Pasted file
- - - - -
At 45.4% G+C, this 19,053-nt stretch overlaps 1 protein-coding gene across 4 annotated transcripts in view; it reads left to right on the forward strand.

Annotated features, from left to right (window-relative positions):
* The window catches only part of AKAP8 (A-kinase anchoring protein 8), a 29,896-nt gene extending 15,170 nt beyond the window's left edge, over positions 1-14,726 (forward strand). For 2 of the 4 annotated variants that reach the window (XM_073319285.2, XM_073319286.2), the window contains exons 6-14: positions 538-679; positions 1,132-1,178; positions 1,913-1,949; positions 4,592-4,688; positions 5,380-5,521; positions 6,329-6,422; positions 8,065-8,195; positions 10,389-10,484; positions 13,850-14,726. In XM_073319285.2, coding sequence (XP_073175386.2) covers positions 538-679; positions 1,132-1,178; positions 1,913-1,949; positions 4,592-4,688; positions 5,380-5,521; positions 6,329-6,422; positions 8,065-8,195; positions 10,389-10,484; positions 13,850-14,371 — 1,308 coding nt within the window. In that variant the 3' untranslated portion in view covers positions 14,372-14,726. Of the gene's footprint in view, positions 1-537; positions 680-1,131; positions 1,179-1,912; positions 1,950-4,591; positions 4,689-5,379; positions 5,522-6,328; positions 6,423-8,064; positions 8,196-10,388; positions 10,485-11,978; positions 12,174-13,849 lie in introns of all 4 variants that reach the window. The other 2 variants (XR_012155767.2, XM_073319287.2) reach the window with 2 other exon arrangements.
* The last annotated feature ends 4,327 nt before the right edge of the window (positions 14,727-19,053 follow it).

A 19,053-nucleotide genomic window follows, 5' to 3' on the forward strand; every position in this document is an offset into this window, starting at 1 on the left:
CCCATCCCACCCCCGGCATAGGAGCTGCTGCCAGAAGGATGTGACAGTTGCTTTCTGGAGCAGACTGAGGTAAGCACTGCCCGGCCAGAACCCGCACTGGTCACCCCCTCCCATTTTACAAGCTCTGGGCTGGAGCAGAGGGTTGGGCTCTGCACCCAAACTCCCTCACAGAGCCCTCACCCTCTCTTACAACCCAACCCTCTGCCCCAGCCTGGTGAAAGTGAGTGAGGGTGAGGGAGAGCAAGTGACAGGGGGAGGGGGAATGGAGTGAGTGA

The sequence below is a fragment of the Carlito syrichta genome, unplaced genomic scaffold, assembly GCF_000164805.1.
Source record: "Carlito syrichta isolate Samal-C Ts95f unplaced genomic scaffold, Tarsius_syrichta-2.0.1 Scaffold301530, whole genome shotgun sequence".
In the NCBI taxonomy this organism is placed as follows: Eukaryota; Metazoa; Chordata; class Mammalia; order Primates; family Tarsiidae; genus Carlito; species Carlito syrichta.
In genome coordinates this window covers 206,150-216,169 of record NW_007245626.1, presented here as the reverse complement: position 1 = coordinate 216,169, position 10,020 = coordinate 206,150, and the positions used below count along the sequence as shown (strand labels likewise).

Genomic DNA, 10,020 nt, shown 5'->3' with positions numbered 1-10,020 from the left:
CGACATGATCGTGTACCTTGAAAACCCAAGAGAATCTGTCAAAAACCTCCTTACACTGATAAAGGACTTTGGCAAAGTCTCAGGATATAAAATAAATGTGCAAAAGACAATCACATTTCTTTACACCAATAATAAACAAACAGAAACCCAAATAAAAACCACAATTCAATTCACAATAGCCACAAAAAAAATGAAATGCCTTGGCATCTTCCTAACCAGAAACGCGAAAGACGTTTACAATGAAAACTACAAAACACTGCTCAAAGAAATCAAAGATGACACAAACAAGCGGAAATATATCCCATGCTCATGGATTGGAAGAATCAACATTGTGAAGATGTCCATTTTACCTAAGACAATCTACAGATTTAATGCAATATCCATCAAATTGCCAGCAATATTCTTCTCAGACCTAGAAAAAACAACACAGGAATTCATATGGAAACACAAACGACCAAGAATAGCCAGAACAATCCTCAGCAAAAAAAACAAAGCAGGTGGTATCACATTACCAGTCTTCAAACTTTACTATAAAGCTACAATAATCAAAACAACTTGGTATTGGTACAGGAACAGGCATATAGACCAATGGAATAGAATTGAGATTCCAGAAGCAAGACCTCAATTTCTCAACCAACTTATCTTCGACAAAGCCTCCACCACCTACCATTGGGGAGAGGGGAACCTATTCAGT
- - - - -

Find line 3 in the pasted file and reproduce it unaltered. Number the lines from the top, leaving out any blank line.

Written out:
* The window catches only part of AKAP8 (A-kinase anchoring protein 8), a 29,896-nt gene extending 15,170 nt beyond the window's left edge, over positions 1-14,726 (forward strand). For 2 of the 4 annotated variants that reach the window (XM_073319285.2, XM_073319286.2), the window contains exons 6-14: positions 538-679; positions 1,132-1,178; positions 1,913-1,949; positions 4,592-4,688; positions 5,380-5,521; positions 6,329-6,422; positions 8,065-8,195; positions 10,389-10,484; positions 13,850-14,726. In XM_073319285.2, coding sequence (XP_073175386.2) covers positions 538-679; positions 1,132-1,178; positions 1,913-1,949; positions 4,592-4,688; positions 5,380-5,521; positions 6,329-6,422; positions 8,065-8,195; positions 10,389-10,484; positions 13,850-14,371 — 1,308 coding nt within the window. In that variant the 3' untranslated portion in view covers positions 14,372-14,726. Of the gene's footprint in view, positions 1-537; positions 680-1,131; positions 1,179-1,912; positions 1,950-4,591; positions 4,689-5,379; positions 5,522-6,328; positions 6,423-8,064; positions 8,196-10,388; positions 10,485-11,978; positions 12,174-13,849 lie in introns of all 4 variants that reach the window. The other 2 variants (XR_012155767.2, XM_073319287.2) reach the window with 2 other exon arrangements.